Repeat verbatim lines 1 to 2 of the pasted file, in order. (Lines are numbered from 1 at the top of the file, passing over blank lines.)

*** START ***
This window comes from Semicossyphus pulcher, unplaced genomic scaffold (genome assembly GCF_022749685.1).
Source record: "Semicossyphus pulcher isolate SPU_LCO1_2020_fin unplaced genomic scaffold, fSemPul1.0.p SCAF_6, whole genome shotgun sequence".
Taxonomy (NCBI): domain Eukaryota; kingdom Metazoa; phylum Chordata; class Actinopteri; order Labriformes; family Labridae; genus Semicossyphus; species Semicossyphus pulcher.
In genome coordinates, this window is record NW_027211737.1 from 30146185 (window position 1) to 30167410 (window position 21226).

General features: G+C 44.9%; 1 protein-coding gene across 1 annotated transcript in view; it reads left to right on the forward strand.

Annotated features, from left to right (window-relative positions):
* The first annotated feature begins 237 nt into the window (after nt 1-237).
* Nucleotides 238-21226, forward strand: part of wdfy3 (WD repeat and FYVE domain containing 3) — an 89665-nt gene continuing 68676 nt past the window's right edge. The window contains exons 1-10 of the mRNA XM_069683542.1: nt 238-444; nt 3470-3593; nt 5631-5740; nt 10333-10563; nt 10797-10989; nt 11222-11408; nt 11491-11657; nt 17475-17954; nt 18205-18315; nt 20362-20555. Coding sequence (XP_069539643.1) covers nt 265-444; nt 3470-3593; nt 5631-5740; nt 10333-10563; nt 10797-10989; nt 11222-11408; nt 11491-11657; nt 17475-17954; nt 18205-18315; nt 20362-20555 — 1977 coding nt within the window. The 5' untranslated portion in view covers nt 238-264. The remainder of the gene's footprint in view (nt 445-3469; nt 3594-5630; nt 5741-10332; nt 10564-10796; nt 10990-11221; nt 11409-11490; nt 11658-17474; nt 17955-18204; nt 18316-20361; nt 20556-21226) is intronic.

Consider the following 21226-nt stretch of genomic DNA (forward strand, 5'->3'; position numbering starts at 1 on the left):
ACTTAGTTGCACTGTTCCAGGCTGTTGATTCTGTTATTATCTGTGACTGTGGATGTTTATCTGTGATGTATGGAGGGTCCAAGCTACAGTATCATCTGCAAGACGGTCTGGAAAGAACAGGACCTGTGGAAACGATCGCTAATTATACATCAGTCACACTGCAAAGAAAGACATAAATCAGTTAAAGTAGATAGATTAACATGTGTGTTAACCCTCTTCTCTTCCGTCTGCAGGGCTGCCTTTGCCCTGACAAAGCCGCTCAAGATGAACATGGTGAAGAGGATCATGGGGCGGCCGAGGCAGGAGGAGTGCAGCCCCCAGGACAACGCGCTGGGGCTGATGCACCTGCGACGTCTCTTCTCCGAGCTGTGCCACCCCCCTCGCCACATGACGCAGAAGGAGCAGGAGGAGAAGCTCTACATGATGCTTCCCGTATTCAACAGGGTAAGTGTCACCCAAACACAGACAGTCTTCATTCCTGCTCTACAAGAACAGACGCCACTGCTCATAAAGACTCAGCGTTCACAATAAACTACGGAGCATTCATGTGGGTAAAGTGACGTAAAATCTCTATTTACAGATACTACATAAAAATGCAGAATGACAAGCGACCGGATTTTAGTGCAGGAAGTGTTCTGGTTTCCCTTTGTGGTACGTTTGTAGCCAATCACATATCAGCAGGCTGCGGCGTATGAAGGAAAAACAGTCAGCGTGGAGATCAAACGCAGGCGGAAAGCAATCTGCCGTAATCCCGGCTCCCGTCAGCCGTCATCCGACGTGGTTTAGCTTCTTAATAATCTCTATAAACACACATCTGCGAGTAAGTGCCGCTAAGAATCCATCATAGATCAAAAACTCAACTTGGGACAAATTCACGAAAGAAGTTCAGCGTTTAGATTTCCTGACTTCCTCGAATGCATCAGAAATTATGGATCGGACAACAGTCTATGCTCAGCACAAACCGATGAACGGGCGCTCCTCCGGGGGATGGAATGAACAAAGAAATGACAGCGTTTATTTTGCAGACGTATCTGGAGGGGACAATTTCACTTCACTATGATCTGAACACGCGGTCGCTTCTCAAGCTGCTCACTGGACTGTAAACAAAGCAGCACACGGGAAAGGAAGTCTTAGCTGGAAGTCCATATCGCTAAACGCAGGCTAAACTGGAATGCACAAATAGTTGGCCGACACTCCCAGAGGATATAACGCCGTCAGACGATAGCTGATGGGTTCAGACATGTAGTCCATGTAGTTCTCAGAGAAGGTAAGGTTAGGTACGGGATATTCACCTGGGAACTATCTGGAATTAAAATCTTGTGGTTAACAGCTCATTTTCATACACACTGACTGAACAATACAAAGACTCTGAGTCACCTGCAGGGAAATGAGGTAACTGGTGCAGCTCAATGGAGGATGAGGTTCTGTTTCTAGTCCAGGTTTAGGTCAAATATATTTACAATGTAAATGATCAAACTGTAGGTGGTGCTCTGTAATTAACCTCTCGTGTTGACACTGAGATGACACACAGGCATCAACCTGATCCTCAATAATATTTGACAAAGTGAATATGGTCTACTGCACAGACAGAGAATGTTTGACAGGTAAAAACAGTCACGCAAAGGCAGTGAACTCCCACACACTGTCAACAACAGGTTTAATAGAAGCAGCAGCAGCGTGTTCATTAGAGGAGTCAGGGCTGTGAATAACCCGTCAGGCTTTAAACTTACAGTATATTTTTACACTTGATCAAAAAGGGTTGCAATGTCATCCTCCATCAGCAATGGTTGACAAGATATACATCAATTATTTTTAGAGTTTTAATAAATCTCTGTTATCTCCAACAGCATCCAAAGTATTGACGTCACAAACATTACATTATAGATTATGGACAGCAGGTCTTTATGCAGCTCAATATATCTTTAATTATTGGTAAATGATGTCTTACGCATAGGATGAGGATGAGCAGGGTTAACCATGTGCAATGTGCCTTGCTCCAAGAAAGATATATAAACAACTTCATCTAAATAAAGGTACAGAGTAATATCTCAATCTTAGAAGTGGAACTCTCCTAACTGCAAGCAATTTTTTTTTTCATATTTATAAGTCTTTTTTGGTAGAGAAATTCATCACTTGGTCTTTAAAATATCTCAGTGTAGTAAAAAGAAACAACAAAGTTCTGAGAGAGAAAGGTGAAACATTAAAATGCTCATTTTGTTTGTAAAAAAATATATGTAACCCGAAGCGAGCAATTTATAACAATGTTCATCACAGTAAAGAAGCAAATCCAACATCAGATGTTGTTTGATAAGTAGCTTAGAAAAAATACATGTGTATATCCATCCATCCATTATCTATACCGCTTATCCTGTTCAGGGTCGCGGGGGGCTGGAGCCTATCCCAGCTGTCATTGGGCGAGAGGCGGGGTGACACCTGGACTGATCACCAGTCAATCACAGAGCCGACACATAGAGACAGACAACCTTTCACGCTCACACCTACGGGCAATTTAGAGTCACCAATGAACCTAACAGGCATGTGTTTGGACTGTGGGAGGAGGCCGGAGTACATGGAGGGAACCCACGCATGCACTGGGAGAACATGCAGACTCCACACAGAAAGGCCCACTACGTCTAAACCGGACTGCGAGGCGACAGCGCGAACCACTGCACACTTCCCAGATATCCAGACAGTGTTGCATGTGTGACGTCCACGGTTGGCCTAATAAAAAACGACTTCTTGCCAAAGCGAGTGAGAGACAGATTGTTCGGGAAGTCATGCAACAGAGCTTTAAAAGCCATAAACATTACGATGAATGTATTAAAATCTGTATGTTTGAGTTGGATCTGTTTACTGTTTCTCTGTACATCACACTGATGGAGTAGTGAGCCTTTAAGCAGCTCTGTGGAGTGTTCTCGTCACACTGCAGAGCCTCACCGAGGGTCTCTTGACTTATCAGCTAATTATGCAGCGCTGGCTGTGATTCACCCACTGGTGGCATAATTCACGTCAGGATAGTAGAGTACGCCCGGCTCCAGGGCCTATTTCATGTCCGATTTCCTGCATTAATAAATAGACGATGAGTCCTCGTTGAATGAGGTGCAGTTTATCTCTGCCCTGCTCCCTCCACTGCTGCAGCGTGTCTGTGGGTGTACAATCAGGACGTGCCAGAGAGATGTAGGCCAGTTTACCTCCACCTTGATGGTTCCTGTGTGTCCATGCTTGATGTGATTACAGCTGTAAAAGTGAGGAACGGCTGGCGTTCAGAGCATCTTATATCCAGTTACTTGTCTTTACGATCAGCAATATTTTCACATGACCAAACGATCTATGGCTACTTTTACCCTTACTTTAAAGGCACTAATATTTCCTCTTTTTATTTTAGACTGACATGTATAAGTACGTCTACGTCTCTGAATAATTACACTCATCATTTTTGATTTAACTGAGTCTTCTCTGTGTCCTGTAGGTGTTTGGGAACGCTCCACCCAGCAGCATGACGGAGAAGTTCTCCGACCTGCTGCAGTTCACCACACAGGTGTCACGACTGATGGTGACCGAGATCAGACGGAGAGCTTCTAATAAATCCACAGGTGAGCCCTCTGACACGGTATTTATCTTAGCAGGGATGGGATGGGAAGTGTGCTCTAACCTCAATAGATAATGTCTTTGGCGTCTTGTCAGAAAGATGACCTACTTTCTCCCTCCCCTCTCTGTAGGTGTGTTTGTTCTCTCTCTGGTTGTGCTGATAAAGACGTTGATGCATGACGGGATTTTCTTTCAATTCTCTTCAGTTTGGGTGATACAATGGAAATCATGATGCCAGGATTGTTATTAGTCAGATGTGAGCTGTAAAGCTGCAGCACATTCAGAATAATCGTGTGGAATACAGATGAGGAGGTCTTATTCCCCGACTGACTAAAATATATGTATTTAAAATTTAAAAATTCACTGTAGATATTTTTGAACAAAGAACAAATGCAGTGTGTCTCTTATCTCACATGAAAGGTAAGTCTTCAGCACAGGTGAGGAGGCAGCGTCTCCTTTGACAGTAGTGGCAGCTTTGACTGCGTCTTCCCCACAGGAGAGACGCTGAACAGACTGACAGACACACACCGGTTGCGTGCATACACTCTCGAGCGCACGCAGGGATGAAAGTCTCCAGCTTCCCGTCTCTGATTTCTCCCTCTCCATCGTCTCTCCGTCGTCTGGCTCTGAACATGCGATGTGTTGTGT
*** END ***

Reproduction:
This window comes from Semicossyphus pulcher, unplaced genomic scaffold (genome assembly GCF_022749685.1).
Source record: "Semicossyphus pulcher isolate SPU_LCO1_2020_fin unplaced genomic scaffold, fSemPul1.0.p SCAF_6, whole genome shotgun sequence".